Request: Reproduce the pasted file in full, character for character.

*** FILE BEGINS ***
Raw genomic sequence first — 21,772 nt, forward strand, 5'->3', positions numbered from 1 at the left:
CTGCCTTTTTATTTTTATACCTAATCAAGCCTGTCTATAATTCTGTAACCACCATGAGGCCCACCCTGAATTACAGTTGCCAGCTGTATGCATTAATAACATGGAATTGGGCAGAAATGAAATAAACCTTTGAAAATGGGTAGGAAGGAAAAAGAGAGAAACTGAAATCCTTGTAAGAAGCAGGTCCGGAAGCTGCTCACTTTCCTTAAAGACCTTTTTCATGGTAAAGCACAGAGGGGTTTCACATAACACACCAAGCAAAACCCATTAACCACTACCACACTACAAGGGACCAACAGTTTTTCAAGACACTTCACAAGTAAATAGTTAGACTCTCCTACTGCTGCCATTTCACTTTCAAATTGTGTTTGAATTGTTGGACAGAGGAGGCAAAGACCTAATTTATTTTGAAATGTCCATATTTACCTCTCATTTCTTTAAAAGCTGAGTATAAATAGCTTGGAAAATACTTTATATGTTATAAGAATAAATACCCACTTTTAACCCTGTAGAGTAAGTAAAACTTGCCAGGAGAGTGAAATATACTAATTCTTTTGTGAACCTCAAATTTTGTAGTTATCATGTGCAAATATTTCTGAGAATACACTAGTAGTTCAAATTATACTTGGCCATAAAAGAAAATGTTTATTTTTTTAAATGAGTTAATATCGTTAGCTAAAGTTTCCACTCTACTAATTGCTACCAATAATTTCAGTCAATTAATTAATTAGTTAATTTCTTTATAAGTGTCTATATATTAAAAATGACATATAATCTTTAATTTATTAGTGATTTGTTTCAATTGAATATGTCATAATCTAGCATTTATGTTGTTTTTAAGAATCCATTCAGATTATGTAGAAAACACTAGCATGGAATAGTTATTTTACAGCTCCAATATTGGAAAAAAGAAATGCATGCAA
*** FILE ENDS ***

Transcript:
Raw genomic sequence first — 21,772 nt, forward strand, 5'->3', positions numbered from 1 at the left:
CTGCCTTTTTATTTTTATACCTAATCAAGCCTGTCTATAATTCTGTAACCACCATGAGGCCCACCCTGAATTACAGTTGCCAGCTGTATGCATTAATAACATGGAATTGGGCAGAAATGAAATAAACCTTTGAAAATGGGTAGGAAGGAAAAAGAGAGAAACTGAAATCCTTGTAAGAAGCAGGTCCGGAAGCTGCTCACTTTCCTTAAAGACCTTTTTCATGGTAAAGCACAGAGGGGTTTCACATAACACACCAAGCAAAACCCATTAACCACTACCACACTACAAGGGACCAACAGTTTTTCAAGACACTTCACAAGTAAATAGTTAGACTCTCCTACTGCTGCCATTTCACTTTCAAATTGTGTTTGAATTGTTGGACAGAGGAGGCAAAGACCTAATTTATTTTGAAATGTCCATATTTACCTCTCATTTCTTTAAAAGCTGAGTATAAATAGCTTGGAAAATACTTTATATGTTATAAGAATAAATACCCACTTTTAACCCTGTAGAGTAAGTAAAACTTGCCAGGAGAGTGAAATATACTAATTCTTTTGTGAACCTCAAATTTTGTAGTTATCATGTGCAAATATTTCTGAGAATACACTAGTAGTTCAAATTATACTTGGCCATAAAAGAAAATGTTTATTTTTTTAAATGAGTTAATATCGTTAGCTAAAGTTTCCACTCTACTAATTGCTACCAATAATTTCAGTCAATTAATTAATTAGTTAATTTCTTTATAAGTGTCTATATATTAAAAATGACATATAATCTTTAATTTATTAGTGATTTGTTTCAATTGAATATGTCATAATCTAGCATTTATGTTGTTTTTAAGAATCCATTCAGATTATGTAGAAAACACTAGCATGGAATAGTTATTTTACAGCTCCAATATTGGAAAAAAGAAATGCATGCAA